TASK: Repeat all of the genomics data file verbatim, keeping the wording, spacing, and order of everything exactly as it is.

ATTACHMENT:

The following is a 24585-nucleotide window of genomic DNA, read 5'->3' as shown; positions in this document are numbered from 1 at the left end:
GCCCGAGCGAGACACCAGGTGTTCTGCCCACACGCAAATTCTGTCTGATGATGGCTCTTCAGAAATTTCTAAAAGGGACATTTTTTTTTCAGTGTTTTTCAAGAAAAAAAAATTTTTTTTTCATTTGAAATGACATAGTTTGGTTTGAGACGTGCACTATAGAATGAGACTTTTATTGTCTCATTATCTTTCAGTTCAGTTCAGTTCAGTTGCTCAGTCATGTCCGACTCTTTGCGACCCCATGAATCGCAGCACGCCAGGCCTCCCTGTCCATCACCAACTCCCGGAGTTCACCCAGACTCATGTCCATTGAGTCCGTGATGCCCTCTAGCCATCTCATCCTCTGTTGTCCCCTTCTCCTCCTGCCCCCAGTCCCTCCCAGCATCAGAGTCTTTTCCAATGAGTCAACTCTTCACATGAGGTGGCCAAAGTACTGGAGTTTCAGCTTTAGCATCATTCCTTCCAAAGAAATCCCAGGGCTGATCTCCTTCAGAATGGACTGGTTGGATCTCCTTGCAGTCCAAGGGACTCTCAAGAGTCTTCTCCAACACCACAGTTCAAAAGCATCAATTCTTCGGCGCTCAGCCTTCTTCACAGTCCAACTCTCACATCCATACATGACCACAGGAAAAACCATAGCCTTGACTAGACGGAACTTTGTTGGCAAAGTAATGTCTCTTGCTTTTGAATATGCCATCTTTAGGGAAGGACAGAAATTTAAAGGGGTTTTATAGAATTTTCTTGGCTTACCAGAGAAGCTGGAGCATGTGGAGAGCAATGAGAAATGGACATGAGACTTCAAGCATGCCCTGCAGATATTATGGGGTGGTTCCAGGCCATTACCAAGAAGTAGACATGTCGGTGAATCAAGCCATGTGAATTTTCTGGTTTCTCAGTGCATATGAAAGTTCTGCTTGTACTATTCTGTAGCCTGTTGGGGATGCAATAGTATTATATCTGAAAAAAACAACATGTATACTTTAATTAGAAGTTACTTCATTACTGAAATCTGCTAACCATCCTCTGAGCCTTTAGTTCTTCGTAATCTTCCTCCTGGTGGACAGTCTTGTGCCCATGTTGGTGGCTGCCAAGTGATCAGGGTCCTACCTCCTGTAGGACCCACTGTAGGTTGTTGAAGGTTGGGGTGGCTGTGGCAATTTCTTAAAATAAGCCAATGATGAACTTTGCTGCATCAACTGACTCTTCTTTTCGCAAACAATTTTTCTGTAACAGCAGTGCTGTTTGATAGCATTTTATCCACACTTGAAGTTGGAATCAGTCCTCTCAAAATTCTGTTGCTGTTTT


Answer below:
The following is a 24585-nucleotide window of genomic DNA, read 5'->3' as shown; positions in this document are numbered from 1 at the left end:
GCCCGAGCGAGACACCAGGTGTTCTGCCCACACGCAAATTCTGTCTGATGATGGCTCTTCAGAAATTTCTAAAAGGGACATTTTTTTTTCAGTGTTTTTCAAGAAAAAAAAATTTTTTTTTCATTTGAAATGACATAGTTTGGTTTGAGACGTGCACTATAGAATGAGACTTTTATTGTCTCATTATCTTTCAGTTCAGTTCAGTTCAGTTGCTCAGTCATGTCCGACTCTTTGCGACCCCATGAATCGCAGCACGCCAGGCCTCCCTGTCCATCACCAACTCCCGGAGTTCACCCAGACTCATGTCCATTGAGTCCGTGATGCCCTCTAGCCATCTCATCCTCTGTTGTCCCCTTCTCCTCCTGCCCCCAGTCCCTCCCAGCATCAGAGTCTTTTCCAATGAGTCAACTCTTCACATGAGGTGGCCAAAGTACTGGAGTTTCAGCTTTAGCATCATTCCTTCCAAAGAAATCCCAGGGCTGATCTCCTTCAGAATGGACTGGTTGGATCTCCTTGCAGTCCAAGGGACTCTCAAGAGTCTTCTCCAACACCACAGTTCAAAAGCATCAATTCTTCGGCGCTCAGCCTTCTTCACAGTCCAACTCTCACATCCATACATGACCACAGGAAAAACCATAGCCTTGACTAGACGGAACTTTGTTGGCAAAGTAATGTCTCTTGCTTTTGAATATGCCATCTTTAGGGAAGGACAGAAATTTAAAGGGGTTTTATAGAATTTTCTTGGCTTACCAGAGAAGCTGGAGCATGTGGAGAGCAATGAGAAATGGACATGAGACTTCAAGCATGCCCTGCAGATATTATGGGGTGGTTCCAGGCCATTACCAAGAAGTAGACATGTCGGTGAATCAAGCCATGTGAATTTTCTGGTTTCTCAGTGCATATGAAAGTTCTGCTTGTACTATTCTGTAGCCTGTTGGGGATGCAATAGTATTATATCTGAAAAAAACAACATGTATACTTTAATTAGAAGTTACTTCATTACTGAAATCTGCTAACCATCCTCTGAGCCTTTAGTTCTTCGTAATCTTCCTCCTGGTGGACAGTCTTGTGCCCATGTTGGTGGCTGCCAAGTGATCAGGGTCCTACCTCCTGTAGGACCCACTGTAGGTTGTTGAAGGTTGGGGTGGCTGTGGCAATTTCTTAAAATAAGCCAATGATGAACTTTGCTGCATCAACTGACTCTTCTTTTCGCAAACAATTTTTCTGTAACAGCAGTGCTGTTTGATAGCATTTTATCCACACTTGAAGTTGGAATCAGTCCTCTCAAAATTCTGTTGCTGTTTT